Freedom. I also see, from the man’s misery and the swines’ destruction, that all sin destroys. Though it begins small and can be hidden in its infancy, “Behold your sin will find you out” (Numbers 32:23).  Sin and its effects cannot stay hidden for long.  It grows stronger and entrenches into habit until addiction exposes the sin for what it is and for who sits now in command over that part of life, or over all of it.  What is destroying me today?  What have I given foothold to that has taken over and destroyed that part of me I try to hide from others?

            Our God is not aloof.  Our God is not one of many.  Our God is One God; real, tangible in the works that He has done and still does in the lives of so many.  Our God is all Mighty and Sovereign, and yet He is a God of compassion and sacrificial, unconditional love.

            The man, being made in the image of God, designed by God to rule with Him forever, wanted release; but he could not save himself.  He cried out blindly to a higher Power than himself, higher than the powers of evil he faced, and that Answer came!  He still comes to us through Jesus Christ, His Son (Psalm 51:17)!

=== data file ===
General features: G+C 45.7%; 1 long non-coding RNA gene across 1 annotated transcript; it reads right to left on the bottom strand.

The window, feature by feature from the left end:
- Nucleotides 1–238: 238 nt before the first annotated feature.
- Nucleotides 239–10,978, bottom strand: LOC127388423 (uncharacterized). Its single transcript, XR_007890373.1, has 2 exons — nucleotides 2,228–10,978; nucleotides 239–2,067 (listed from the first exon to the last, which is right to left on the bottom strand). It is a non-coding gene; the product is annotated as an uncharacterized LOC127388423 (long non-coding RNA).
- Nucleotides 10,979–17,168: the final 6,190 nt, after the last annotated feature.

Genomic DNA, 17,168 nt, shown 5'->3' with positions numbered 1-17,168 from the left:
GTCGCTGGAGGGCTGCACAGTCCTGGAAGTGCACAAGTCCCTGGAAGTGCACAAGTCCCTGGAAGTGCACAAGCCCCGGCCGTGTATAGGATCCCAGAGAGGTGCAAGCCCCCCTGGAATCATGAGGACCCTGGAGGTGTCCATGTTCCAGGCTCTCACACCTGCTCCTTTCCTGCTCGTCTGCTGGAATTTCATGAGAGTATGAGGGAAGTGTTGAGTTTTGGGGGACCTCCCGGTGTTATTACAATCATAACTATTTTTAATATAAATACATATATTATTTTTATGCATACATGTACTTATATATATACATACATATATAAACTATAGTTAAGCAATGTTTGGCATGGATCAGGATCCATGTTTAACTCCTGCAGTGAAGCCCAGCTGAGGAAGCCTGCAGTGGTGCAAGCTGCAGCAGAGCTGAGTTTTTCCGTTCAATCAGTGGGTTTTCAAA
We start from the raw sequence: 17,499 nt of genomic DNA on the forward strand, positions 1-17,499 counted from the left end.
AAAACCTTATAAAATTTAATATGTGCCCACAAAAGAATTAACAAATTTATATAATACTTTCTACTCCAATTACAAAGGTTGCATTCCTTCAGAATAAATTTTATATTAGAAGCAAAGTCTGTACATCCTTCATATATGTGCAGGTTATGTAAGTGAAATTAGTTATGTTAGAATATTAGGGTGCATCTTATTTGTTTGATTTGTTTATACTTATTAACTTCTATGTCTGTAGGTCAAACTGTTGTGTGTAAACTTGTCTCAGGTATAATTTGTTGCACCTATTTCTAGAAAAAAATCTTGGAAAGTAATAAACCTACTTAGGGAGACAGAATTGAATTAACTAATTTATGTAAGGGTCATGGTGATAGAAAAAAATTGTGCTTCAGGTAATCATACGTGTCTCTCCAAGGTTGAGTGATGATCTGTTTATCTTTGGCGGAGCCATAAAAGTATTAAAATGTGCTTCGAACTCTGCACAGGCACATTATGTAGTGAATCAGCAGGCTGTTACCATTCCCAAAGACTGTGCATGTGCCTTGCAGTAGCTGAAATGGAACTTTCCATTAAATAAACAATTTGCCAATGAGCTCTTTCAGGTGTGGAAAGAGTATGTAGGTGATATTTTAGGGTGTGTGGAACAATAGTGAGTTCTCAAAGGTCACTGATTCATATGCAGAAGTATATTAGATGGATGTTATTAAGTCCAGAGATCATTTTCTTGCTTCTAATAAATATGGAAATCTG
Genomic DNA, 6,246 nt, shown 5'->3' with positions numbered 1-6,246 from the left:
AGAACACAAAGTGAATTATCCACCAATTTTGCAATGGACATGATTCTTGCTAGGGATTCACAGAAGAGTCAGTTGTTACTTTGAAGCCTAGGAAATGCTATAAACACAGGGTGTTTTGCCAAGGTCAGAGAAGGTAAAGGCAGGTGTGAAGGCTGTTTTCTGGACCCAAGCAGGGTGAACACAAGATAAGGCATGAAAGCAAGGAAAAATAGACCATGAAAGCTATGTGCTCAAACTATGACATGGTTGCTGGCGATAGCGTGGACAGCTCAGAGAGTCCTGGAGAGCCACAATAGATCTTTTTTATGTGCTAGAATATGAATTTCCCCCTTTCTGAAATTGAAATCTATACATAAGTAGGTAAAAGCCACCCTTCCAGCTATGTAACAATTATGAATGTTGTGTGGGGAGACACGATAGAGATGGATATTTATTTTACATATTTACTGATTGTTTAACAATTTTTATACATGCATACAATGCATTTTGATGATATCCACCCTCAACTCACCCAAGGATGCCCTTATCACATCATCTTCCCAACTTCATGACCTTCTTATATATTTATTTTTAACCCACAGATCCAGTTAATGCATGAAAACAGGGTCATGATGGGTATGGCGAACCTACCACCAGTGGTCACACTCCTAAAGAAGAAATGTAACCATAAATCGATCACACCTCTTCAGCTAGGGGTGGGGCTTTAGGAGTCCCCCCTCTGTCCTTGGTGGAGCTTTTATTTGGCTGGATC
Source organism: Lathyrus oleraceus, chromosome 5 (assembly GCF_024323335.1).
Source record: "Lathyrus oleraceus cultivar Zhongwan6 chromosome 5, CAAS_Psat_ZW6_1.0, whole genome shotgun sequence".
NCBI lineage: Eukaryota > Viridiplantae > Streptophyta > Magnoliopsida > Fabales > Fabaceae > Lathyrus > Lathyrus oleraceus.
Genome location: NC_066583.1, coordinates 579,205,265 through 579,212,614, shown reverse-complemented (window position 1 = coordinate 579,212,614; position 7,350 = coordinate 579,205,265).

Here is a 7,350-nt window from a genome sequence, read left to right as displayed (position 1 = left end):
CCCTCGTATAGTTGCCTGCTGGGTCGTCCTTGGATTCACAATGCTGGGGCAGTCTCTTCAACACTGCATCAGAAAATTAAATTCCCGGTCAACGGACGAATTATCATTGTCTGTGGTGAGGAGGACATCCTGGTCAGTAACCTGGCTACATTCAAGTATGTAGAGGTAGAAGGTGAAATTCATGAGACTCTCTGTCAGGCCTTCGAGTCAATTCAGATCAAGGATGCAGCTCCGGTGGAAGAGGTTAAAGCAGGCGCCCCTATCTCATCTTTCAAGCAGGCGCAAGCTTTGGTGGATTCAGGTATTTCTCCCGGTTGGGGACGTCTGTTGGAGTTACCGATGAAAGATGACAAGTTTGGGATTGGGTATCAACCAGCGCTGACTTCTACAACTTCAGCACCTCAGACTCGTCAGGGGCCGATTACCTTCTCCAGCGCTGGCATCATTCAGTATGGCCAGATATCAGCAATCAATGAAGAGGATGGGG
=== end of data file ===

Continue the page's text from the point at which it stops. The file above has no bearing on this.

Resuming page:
My proper response is to do as the Strong Man from Gadara did, and fall to my knees in grateful humility.  

            I praise You, Father, for You are greater than I!  Praise the Son, for You are greater than this physical world in its fury and storm, greater than all other powers of this world, greater than the power of death and demons and Hell.  Praise Father, Son and Holy Spirit for Your power is enduring Love.  I owe my life to You and I give it with all my heart. Lord, come to me and help me!  In Christ’s Name, Amen.

The End of the Story?

            The man has been exorcised of the evil spirits within him. The herdsmen are too amazed to speak. Instantly, they disappear down into the Yarmuk Valley and back up into the city heights to tell all the townfolk what they had seen.